The most useful of these for most websites are header/banner, nav/navigation, main, and footer/contentinfo. The others may be used as well, but are not as widely applicable across most websites.

Best Practice: Use Both HTML 5 Elements and ARIA Landmarks in the Same Element

With both a <nav> region and a navigation role available, which should you use? Or should you use both? The short answer is that the most robust method is to use both at the same time, in the same element. Or, if you are not using HTML 5 at all, use just the ARIA roles. The future of landmark navigation will probably favor HTML regions more than ARIA landmarks, but at the time this was written, screen reader support for HTML 5 regions was still incomplete. The <header> and <main> regions, in particular, are currently not well supported. ARIA landmarks, on the other hand, are already very well supported right now, and have been for several years.

You can apply ARIA roles to any element. You can apply role="navigation" to a <div> or a <ul> or most any other block-level HTML element. For the best semantic structure, though, it makes sense to apply it to the <nav> element. Similarly, it makes sense to apply role="main" to the <main> element.

Example

A simplified web page, stripped down to just the bare landmark essentials, might look something like this:

<header role="banner">
   <p>Put company logo, etc. here.</p>
</header>
<nav role="navigation">
   <ul>
      <li>Put navigation here</li>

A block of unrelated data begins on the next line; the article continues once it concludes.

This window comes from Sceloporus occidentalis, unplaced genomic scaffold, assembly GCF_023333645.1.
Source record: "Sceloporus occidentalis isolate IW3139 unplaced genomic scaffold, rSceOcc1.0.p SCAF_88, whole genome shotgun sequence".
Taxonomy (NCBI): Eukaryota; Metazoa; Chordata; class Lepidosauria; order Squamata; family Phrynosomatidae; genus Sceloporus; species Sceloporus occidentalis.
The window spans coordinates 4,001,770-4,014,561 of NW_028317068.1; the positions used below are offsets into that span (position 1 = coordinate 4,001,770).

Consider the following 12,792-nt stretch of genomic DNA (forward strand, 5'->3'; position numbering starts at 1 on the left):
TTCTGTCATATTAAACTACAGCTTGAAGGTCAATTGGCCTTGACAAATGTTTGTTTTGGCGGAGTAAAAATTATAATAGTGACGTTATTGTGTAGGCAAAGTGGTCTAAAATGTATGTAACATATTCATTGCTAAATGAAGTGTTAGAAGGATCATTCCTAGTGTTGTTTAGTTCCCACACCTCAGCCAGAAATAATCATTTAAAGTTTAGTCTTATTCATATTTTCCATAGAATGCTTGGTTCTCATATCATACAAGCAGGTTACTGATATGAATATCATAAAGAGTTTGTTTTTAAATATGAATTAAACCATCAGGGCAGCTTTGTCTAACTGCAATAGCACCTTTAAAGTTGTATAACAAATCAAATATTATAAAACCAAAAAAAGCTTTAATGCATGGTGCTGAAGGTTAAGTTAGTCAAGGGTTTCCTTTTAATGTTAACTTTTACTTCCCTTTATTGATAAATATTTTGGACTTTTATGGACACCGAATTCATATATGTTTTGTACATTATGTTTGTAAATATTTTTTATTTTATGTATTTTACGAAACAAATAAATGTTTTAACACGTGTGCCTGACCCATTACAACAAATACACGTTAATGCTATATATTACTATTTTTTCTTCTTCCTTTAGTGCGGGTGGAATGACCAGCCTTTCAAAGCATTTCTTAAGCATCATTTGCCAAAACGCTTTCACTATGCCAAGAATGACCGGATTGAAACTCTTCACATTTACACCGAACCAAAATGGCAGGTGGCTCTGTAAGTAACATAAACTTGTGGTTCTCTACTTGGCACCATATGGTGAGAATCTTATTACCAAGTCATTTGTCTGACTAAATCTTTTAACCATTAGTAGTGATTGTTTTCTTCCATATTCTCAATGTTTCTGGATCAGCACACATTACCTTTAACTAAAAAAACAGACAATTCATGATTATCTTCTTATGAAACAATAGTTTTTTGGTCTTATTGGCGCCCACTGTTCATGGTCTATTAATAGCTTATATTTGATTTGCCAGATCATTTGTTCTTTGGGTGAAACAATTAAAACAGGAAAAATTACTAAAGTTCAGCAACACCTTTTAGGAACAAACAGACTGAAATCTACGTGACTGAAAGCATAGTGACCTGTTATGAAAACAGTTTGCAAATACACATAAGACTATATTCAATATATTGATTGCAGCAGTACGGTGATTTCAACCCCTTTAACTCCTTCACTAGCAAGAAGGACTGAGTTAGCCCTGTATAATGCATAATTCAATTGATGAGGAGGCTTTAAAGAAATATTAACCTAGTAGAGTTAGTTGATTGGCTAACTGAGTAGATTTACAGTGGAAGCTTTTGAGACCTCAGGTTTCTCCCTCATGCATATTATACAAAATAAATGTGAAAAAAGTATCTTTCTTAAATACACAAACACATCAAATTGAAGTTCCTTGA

</ul>
</nav>
<main role="main">
   <p>Put main content here.</p>
</main>
<footer role="contentinfo">
   <p>Put copyright, etc. here.</p>
</footer>

The markup for regions and roles is redundant, but this is a transition period, and the above markup is the most robust.

Or, if you are not using HTML 5 at all, use <div> elements instead of the HTML 5 elements:

<div role="banner">
   <p>Put company logo, etc. here.</p>
</div>
<div role="navigation">
   <ul>
      <li>Put navigation here</li>
   </ul>
</div>
<div role="main">
   <p>Put main content here.</p>
</div>
<div role="contentinfo">
   <p>Put copyright, etc. here.</p>
</div>

Style the HTML 5 Elements with display:block and Add an IE Hack

To ensure that the HTML 5 regions display properly in older browsers, you probably want to assign display:block to them in the CSS file. Otherwise they may display inline, which could break the page's layout. If you want to support Internet Explorer versions older than IE 9, you'll also need to add a hack to make up for the faulty way that the browser won't allow you to apply styles to unknown tags.

Assigning Block Styling to HTML Regions

Add this to the style sheet. The purpose is to ensure that the new HTML 5 block level elements are displayed as block level elements, rather than inline elements.

header, nav, main, footer, article, section, aside {
   display:block;
}

A Hack to Allow IE < 9 to Style Unknown Tags

Add this code to the document head. The code must appear before any of the new tags, or else it will not work. The purpose of this script is to declare the existence of these elements, so that IE allows us to style them.

<!--[if lt IE 9]>
  <script>
    var e = ("abbr,article,aside,audio,canvas,datalist,details," +
      "figure,footer,header,main,mark,menu,meter,nav,output," +
      "progress,section,time,video").split(',');
    for (var i = 0; i < e.length; i++) {
      document.createElement(e[i]);
    }
  </script>
<![endif]-->

How Screen Readers Read Landmarks

Example

For a thorough explanation of how browsers and screen readers read HTML 5 landmark tags and ARIA landmark roles, view the landmark example page.